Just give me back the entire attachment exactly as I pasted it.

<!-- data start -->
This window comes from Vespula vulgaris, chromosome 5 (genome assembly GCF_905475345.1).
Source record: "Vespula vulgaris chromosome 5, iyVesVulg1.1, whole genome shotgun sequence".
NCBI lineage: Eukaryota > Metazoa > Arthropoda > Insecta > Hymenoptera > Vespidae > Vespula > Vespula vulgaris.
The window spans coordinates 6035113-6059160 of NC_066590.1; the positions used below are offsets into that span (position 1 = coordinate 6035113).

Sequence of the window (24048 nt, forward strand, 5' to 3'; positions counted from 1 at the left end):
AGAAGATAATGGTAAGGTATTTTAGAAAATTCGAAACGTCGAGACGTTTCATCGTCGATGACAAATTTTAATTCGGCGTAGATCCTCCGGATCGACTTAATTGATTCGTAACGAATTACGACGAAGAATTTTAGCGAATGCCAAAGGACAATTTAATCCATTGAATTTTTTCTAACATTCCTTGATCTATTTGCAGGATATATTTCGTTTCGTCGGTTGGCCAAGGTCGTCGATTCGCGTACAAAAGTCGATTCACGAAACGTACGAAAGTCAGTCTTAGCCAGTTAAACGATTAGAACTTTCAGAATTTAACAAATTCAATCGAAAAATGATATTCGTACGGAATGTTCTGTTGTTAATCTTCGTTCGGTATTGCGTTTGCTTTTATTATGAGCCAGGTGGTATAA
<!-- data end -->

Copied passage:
This window comes from Vespula vulgaris, chromosome 5 (genome assembly GCF_905475345.1).
Source record: "Vespula vulgaris chromosome 5, iyVesVulg1.1, whole genome shotgun sequence".
NCBI lineage: Eukaryota > Metazoa > Arthropoda > Insecta > Hymenoptera > Vespidae > Vespula > Vespula vulgaris.
The window spans coordinates 6035113-6059160 of NC_066590.1; the positions used below are offsets into that span (position 1 = coordinate 6035113).

Sequence of the window (24048 nt, forward strand, 5' to 3'; positions counted from 1 at the left end):
AGAAGATAATGGTAAGGTATTTTAGAAAATTCGAAACGTCGAGACGTTTCATCGTCGATGACAAATTTTAATTCGGCGTAGATCCTCCGGATCGACTTAATTGATTCGTAACGAATTACGACGAAGAATTTTAGCGAATGCCAAAGGACAATTTAATCCATTGAATTTTTTCTAACATTCCTTGATCTATTTGCAGGATATATTTCGTTTCGTCGGTTGGCCAAGGTCGTCGATTCGCGTACAAAAGTCGATTCACGAAACGTACGAAAGTCAGTCTTAGCCAGTTAAACGATTAGAACTTTCAGAATTTAACAAATTCAATCGAAAAATGATATTCGTACGGAATGTTCTGTTGTTAATCTTCGTTCGGTATTGCGTTTGCTTTTATTATGAGCCAGGTGGTATAA